The Pope says that if the jubilee year 'doesn't reach our pockets, it's not a real jubilee'
A jubilee year that does not open people’s wallets to share what they have with others is not a true jubilee, Pope Francis has said.
“This Pope isn’t inventing that,” he insisted. “It’s in the Bible.”
At his weekly general audience yesterday in St Peter’s Square, Pope Francis spoke about the description of a jubilee year in the Book of Leviticus.
The religious feast also had serious social implications, he said, because it proclaimed a forgiveness of debts, the freedom of indentured servants and special generosity toward the poor and the stranger.
“It was a kind of ‘general amnesty,’ which permitted everyone to return to their original situation with the cancellation of every debt, the restitution of land and the possibility of enjoying once again the freedom proper to members of the people of God,” he said.
For God’s chosen people, who are called to holiness, the Pope said, the jubilee prescriptions help “to combat poverty and inequality, guaranteeing a dignified life for all and a fair distribution of the land on which to live and draw sustenance.”
During the Catholic Church’s jubilee year, each Christian should think about what they have, he said, and “if they have too many things,” they should “give some to someone who has nothing; 10 percent or 50 percent. The Holy Spirit will inspire you.”
Pope Francis told the crowd gathered in St Peter’s Square that “a jubilee is for conversion so that our hearts become bigger, more generous, more (like) a child of God, with more love.”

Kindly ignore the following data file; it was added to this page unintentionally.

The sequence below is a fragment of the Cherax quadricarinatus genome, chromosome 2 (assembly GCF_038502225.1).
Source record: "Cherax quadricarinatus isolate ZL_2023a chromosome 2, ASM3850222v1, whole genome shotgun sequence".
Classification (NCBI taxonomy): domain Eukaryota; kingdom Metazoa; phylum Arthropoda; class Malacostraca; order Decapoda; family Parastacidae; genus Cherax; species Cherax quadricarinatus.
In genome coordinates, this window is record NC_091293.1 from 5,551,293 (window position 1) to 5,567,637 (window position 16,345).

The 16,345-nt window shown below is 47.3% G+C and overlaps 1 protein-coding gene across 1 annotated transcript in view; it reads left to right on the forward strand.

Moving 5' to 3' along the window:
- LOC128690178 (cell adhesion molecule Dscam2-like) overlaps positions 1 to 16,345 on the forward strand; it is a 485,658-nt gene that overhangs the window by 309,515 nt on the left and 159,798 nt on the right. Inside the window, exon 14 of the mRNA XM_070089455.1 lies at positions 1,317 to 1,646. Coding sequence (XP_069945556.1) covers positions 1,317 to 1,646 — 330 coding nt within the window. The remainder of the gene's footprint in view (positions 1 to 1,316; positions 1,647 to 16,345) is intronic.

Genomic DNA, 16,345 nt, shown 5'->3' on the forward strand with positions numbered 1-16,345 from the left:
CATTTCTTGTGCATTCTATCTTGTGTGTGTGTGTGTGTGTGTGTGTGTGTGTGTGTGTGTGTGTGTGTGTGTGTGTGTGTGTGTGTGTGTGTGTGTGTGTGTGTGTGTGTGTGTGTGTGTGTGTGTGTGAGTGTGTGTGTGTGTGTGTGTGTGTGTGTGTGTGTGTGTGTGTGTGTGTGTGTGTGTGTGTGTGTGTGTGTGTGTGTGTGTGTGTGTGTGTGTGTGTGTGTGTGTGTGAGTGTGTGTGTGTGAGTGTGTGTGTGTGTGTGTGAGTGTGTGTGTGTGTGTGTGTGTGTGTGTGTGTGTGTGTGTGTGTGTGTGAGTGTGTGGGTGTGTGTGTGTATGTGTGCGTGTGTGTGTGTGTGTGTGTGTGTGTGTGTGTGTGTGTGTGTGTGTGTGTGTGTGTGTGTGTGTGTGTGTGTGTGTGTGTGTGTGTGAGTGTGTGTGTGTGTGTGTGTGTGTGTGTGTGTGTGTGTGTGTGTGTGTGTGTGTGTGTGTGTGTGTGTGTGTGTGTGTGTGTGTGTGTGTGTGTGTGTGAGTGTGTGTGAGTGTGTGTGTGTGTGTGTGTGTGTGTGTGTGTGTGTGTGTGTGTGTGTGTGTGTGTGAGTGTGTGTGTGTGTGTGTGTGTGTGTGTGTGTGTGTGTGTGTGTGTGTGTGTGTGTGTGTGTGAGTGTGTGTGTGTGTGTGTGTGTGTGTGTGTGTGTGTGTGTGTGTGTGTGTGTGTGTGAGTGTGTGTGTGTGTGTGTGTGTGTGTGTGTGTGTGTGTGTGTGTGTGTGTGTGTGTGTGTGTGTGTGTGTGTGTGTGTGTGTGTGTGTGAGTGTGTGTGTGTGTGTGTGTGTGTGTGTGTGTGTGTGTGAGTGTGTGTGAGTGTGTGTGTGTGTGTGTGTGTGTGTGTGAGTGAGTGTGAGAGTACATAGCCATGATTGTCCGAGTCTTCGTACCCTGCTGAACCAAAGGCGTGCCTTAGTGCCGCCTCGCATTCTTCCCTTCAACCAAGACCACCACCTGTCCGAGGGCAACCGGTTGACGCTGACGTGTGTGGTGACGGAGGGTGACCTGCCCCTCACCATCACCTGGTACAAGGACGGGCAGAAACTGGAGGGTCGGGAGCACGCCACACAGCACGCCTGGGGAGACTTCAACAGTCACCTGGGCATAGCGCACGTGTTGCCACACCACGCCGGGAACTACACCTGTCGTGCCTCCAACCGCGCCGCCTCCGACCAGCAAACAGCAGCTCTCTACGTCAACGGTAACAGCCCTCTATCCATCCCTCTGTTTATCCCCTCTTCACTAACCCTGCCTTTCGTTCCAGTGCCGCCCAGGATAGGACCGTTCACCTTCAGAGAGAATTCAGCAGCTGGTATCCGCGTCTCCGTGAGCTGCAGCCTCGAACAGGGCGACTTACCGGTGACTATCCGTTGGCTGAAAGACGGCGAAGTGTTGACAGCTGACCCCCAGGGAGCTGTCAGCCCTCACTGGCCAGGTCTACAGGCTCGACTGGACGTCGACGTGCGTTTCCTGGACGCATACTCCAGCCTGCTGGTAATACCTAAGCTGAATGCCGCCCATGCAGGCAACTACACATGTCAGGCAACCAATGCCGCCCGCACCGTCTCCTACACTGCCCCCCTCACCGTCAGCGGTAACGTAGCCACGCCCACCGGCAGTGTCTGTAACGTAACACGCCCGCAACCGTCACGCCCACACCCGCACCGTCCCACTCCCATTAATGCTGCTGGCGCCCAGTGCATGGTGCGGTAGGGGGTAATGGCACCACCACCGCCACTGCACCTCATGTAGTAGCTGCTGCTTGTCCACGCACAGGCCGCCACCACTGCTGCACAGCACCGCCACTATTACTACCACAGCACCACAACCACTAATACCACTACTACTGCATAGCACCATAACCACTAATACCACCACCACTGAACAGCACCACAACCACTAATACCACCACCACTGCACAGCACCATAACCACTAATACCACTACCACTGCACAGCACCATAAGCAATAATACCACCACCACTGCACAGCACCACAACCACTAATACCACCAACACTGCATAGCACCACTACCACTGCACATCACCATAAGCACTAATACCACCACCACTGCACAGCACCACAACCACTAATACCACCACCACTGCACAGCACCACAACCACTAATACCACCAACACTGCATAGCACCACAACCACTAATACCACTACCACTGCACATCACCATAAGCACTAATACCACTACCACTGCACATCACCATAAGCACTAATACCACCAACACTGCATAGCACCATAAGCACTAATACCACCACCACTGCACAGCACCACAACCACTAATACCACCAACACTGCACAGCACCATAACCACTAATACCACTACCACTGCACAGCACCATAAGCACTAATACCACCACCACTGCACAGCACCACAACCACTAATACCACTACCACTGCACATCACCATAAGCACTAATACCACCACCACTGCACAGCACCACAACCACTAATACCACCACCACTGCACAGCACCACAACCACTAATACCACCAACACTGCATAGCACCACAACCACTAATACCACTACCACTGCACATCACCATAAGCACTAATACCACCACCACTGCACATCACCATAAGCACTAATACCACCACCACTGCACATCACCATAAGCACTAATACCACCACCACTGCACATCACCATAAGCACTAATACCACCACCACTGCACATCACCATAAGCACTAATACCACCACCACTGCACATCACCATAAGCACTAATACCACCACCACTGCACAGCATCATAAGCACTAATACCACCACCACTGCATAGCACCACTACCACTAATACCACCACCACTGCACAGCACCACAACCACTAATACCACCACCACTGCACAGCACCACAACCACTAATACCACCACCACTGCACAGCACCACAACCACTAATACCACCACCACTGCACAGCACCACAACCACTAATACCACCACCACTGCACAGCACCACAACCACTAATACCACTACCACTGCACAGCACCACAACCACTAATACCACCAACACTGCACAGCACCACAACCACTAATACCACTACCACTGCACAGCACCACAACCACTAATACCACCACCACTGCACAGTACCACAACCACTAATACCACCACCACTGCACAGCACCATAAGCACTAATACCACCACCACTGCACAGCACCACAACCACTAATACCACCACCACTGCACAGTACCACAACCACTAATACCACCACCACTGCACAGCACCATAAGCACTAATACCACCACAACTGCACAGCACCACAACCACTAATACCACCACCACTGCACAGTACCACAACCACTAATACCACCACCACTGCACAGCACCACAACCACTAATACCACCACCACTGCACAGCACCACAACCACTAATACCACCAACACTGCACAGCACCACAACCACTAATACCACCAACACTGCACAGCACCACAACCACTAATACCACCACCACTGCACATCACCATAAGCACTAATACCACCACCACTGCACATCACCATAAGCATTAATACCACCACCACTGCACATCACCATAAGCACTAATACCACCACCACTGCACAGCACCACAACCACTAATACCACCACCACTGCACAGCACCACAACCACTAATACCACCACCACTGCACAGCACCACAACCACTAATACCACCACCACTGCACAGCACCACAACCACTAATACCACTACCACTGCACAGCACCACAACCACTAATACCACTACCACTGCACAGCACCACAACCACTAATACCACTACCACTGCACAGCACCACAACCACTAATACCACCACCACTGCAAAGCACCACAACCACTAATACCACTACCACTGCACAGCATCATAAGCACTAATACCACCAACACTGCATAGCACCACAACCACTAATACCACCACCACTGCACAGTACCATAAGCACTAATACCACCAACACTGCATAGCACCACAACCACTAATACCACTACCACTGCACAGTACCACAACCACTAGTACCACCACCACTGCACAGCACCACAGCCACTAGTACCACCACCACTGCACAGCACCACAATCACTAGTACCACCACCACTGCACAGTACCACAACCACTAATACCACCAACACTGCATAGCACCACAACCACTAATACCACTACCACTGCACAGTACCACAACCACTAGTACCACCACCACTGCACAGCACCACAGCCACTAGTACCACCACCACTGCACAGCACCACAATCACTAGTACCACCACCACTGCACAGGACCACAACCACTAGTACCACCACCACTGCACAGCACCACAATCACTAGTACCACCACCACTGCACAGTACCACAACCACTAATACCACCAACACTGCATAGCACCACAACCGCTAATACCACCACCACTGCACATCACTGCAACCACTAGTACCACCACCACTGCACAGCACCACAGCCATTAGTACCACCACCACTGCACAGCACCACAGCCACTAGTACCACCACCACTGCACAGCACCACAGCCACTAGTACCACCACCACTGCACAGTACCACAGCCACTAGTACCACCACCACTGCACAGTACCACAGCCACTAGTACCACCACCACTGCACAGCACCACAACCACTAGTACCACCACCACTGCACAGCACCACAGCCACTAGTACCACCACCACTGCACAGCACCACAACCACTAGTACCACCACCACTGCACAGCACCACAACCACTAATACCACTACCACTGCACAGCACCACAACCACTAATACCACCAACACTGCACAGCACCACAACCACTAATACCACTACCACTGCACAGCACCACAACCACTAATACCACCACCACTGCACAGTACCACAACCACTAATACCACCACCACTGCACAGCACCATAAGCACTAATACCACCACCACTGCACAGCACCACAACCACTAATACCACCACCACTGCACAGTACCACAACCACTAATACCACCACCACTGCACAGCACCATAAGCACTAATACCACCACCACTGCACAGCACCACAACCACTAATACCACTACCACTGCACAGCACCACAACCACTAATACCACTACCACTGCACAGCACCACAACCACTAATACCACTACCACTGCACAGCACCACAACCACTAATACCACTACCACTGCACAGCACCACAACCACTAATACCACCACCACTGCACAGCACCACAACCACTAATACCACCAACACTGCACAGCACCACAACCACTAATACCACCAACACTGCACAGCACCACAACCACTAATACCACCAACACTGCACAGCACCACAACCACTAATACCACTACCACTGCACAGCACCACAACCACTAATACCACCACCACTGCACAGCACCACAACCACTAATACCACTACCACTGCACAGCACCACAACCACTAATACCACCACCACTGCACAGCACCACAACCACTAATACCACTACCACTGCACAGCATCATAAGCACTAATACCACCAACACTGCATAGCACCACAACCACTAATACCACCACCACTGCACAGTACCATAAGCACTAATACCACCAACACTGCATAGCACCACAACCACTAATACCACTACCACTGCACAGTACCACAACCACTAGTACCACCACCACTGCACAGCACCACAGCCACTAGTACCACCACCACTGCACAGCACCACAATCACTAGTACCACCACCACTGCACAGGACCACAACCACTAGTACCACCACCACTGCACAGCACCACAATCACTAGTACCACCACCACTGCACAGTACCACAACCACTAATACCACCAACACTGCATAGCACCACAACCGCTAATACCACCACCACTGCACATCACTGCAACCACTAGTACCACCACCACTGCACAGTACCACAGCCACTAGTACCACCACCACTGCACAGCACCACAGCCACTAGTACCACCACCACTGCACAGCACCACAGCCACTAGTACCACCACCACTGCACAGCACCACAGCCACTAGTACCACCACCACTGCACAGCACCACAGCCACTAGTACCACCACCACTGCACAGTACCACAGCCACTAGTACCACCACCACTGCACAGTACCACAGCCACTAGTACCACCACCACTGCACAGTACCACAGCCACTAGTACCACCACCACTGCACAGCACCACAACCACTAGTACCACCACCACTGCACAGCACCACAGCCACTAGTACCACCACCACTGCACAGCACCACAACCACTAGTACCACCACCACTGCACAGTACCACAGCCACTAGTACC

“I’ll tell you something,” he said, “if this jubilee doesn’t reach our pockets, it’s not a real jubilee. Do you understand? This is in the Bible, eh, this Pope isn’t inventing that. It’s in the Bible.”
“The biblical message is very clear: courageously open yourselves to sharing; this is mercy,” the Pope said. “If we want mercy from God, let us begin by being merciful ourselves.”
A biblical jubilee is about sharing and solidarity, Pope Francis said. “The biblical jubilee was a ‘jubilee of mercy’ because it was lived with a sincere search of the good of one’s needy brothers and sisters.”
The laws governing God’s people in the Bible, he said, also had other means for encouraging people to help others experience God’s mercy.
One of those things was the command to tithe a tenth of one’s earnings to the temple and to widows and orphans or to give a portion of the first fruits of one’s harvest.
In addition, he said, the Bible had harsh words for those who charged high interest rates when loaning to the poor.
In many countries, he added, usury is still a huge problem and families lose everything and end up on the streets.
“Please, let us pray that in this jubilee the Lord would remove from all our hearts this desire to have more,” he said.